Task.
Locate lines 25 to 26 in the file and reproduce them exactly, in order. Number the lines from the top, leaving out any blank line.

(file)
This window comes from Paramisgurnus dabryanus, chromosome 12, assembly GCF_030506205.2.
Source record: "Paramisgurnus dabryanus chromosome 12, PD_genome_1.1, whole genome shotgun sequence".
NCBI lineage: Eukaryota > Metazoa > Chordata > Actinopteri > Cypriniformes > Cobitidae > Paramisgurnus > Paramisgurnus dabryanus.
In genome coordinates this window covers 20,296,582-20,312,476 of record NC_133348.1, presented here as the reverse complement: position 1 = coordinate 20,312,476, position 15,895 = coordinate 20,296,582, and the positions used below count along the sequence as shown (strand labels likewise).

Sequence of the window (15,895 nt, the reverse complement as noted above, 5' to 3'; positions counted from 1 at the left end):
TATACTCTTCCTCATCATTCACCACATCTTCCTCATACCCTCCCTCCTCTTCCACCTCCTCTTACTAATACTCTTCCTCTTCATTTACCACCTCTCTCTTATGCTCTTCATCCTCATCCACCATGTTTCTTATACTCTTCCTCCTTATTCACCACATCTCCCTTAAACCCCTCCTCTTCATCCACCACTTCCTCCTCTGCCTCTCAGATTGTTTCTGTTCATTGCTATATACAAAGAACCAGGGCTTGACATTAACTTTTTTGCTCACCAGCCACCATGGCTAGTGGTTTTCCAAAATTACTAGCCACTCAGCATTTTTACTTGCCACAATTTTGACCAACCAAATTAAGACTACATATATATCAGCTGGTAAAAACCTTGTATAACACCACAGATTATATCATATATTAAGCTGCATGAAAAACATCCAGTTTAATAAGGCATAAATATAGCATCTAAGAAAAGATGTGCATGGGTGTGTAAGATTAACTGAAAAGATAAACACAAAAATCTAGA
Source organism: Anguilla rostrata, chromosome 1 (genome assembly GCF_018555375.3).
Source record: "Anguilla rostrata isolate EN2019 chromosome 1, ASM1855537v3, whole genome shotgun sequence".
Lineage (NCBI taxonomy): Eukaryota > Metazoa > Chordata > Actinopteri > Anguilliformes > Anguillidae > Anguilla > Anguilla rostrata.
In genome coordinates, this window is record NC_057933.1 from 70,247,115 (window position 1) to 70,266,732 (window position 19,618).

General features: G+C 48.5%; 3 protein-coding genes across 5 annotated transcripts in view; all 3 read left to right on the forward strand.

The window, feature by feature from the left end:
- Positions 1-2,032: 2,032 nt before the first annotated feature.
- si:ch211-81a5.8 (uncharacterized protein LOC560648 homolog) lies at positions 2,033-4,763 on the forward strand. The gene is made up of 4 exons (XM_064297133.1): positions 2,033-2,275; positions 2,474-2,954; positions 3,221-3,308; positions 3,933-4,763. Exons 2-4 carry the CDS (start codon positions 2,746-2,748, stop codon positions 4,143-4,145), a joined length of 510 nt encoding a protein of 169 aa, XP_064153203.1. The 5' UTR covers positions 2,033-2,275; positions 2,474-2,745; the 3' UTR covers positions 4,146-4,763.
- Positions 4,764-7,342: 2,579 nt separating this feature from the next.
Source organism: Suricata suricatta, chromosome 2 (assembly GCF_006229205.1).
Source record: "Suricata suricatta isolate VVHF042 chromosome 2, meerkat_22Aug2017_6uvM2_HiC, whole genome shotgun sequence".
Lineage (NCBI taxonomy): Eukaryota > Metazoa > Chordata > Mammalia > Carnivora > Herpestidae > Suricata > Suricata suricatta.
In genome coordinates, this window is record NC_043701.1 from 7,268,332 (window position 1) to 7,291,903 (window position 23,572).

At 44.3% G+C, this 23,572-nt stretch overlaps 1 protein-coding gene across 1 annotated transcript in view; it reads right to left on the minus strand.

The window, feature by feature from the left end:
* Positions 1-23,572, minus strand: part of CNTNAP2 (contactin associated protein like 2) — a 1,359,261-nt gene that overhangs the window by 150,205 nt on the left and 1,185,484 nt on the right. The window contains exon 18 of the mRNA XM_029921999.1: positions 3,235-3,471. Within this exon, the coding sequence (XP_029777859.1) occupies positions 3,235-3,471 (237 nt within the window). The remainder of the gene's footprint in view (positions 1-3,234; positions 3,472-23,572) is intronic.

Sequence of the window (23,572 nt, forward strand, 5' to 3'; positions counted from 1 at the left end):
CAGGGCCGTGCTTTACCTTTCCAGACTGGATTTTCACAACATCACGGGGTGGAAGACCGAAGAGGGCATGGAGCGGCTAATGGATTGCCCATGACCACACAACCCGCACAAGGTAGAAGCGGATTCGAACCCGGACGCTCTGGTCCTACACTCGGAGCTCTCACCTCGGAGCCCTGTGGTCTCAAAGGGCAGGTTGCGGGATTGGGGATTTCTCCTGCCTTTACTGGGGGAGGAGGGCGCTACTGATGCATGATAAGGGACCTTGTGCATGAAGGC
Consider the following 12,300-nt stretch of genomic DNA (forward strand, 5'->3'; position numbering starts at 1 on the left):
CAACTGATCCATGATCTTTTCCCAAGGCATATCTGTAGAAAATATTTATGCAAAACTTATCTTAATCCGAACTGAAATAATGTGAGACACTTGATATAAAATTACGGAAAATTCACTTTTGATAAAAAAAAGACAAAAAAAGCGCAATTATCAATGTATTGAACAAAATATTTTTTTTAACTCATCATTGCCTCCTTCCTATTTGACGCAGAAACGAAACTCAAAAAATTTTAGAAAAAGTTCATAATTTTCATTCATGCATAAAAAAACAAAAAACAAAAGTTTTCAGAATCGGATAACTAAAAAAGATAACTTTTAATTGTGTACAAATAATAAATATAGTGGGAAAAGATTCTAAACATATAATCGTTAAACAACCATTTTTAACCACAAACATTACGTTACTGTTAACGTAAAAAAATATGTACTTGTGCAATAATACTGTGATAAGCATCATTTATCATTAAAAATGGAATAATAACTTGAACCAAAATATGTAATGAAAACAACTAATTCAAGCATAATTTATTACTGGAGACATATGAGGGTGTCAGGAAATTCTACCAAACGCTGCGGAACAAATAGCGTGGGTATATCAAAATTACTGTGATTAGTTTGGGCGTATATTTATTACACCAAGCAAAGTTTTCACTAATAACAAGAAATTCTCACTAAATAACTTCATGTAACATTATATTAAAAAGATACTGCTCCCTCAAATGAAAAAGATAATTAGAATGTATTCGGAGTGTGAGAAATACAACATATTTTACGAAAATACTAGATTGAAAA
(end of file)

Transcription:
Consider the following 12,300-nt stretch of genomic DNA (forward strand, 5'->3'; position numbering starts at 1 on the left):
CAACTGATCCATGATCTTTTCCCAAGGCATATCTGTAGAAAATATTTATGCAAAACTTATCTTAATCCGAACTGAAATAATGTGAGACACTTGATATAAAATTACGGAAAATTCACTTTTGATAAAAAAAAGACAAAAAAAGCGCAATTATCAATGTATTGAACAAAATATTTTTTTTAACTCATCATTGCCTCCTTCCTATTTGACGCAGAAACGAAACTCAAAAAATTTTAGAAAAAGTTCATAATTTTCATTCATGCATAAAAAAACAAAAAACAAAAGTTTTCAGAATCGGATAACTAAAAAAGATAACTTTTAATTGTGTACAAATAATAAATATAGTGGGAAAAGATTCTAAACATATAATCGTTAAACAACCATTTTTAACCACAAACATTACGTTACTGTTAACGTAAAAAAATATGTACTTGTGCAATAATACTGTGATAAGCATCATTTATCATTAAAAATGGAATAATAACTTGAACCAAAATATGTAATGAAAACAACTAATTCAAGCATAATTTATTACTGGAGACATATGAGGGTGTCAGGAAATTCTACCAAACGCTGCGGAACAAATAGCGTGGGTATATCAAAATTACTGTGATTAGTTTGGGCGTATATTTATTACACCAAGCAAAGTTTTCACTAATAACAAGAAATTCTCACTAAATAACTTCATGTAACATTATATTAAAAAGATACTGCTCCCTCAAATGAAAAAGATAATTAGAATGTATTCGGAGTGTGAGAAATACAACATATTTTACGAAAATACTAGATTGAAAA